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Emotional intelligence: for human resource managers

James Poon Teng Fatt (Assistant Professor at the Nanyang Business School, Nanyang Technological University, Nanyang Avenue, Singapore 639798)

Management Research News

ISSN: 0140-9174

Article publication date: 1 November 2002


Does intelligence alone explain our achievement at work or in life. Contrary to our belief that academic achievement matters very much in the success we have in working life, Chen, et al. (1998) have shown that close to 90 per cent of success in leadership positions is attributable to Emotional Intelligence (EI). Considering that EI can be a potential determinant of our achievement in working life, this study aims to determine if there is any significant difference in the EI of local and foreign undergraduates studying in universities in Singapore. The “Emotional IQ Test” was administered to 100 undergraduates from various fields of studies from the National University of Singapore and Nanyang Technological University, of which 31 had a foreign education background. This study showed that foreign undergraduates have a higher EI score than those with a local education background. In addition, by examining the relationships between variables such as age, gender, year of study and EI, it was found that males have higher EI scores than females. The implication for managers is that staff should be evaluated on their own merits such as their EI rather than on academic results.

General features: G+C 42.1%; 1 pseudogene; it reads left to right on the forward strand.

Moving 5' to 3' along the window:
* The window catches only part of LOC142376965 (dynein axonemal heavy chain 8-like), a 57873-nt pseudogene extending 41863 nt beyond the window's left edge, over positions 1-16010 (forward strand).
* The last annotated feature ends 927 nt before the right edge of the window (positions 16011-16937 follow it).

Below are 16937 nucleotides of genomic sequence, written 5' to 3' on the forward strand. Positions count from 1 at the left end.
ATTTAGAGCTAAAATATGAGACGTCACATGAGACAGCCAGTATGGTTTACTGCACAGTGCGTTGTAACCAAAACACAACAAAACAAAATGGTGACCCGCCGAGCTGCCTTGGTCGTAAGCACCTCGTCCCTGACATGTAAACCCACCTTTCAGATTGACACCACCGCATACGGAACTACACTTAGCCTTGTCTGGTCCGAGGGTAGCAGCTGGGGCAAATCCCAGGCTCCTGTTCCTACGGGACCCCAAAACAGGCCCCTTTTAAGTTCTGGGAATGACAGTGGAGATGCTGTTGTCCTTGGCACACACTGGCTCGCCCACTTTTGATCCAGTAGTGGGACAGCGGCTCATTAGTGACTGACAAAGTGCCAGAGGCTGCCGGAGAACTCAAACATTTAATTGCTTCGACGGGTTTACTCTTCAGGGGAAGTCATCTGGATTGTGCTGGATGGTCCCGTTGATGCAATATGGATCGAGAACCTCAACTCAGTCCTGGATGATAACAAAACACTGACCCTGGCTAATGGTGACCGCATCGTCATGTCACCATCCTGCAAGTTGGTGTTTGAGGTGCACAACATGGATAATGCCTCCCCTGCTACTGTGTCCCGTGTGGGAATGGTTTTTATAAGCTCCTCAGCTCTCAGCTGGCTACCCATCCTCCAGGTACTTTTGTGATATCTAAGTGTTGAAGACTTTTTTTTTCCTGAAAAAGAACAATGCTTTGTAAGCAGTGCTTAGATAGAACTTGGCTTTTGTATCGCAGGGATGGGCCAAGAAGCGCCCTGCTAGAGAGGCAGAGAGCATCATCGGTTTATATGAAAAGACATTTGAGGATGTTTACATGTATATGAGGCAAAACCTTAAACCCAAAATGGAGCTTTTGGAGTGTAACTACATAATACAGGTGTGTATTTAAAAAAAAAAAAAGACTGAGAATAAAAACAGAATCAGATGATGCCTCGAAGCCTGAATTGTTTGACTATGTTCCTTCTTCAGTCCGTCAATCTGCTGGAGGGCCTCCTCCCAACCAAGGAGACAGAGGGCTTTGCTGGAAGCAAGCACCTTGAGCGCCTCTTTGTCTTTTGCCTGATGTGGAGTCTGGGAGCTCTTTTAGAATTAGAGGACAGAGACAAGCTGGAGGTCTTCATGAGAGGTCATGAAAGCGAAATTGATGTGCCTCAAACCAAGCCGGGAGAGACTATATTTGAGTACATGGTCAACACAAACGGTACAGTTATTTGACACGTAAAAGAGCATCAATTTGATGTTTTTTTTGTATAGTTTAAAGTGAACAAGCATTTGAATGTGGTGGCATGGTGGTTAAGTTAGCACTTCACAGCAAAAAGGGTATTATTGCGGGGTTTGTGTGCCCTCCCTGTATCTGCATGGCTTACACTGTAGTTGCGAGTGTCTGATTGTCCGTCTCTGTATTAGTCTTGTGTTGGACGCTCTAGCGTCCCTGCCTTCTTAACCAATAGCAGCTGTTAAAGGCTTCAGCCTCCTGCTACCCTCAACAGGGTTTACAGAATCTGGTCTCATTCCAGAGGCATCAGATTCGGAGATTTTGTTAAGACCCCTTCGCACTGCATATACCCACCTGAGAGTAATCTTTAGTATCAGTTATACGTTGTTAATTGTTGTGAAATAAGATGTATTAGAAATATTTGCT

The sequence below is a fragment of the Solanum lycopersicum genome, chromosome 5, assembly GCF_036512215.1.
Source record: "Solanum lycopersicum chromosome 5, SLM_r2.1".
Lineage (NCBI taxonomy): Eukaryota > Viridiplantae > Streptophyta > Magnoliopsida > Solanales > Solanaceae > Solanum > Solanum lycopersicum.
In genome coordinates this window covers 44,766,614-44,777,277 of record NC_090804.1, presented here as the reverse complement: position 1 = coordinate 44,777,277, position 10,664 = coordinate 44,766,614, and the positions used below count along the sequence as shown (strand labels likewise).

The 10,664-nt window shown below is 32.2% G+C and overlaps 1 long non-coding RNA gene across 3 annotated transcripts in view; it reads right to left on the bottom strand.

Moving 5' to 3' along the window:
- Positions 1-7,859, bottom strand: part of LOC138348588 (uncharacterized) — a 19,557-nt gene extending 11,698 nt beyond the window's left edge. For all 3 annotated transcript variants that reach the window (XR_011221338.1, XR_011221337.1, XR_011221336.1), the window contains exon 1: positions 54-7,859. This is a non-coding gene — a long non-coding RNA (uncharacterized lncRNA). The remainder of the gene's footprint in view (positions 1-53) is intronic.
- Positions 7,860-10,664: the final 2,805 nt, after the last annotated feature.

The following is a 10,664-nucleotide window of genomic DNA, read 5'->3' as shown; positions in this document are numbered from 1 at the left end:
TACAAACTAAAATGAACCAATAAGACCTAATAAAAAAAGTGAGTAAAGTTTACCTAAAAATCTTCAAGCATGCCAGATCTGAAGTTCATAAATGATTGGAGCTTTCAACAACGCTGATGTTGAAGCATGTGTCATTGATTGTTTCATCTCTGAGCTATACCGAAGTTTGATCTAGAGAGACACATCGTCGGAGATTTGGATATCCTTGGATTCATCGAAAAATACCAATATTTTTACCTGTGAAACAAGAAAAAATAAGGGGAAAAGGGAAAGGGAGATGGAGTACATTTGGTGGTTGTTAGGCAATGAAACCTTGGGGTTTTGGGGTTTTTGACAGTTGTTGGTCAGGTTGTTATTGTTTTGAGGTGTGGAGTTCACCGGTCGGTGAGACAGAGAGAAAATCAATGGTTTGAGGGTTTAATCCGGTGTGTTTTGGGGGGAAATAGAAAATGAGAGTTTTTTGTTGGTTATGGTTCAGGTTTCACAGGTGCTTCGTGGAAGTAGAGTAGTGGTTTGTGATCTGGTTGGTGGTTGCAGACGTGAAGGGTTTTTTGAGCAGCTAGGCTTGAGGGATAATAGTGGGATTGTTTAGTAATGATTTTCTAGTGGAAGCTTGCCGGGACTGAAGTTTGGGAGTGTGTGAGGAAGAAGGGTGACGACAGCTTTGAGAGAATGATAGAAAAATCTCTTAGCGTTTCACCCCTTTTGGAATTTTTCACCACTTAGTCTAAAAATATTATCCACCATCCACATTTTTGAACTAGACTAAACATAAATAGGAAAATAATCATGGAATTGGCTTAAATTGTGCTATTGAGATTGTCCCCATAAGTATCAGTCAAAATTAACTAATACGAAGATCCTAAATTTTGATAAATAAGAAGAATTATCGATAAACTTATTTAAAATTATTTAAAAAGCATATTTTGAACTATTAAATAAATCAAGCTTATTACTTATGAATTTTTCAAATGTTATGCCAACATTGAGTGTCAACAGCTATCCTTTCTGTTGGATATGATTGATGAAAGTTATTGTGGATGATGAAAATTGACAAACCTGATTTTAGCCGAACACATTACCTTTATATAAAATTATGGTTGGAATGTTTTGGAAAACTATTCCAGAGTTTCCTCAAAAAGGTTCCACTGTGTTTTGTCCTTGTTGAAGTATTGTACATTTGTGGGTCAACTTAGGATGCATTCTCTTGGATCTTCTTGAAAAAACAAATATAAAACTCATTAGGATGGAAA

Poon Teng Fatt, J. (2002), "Emotional intelligence: for human resource managers", Management Research News, Vol. 25 No. 11, pp. 57-74.




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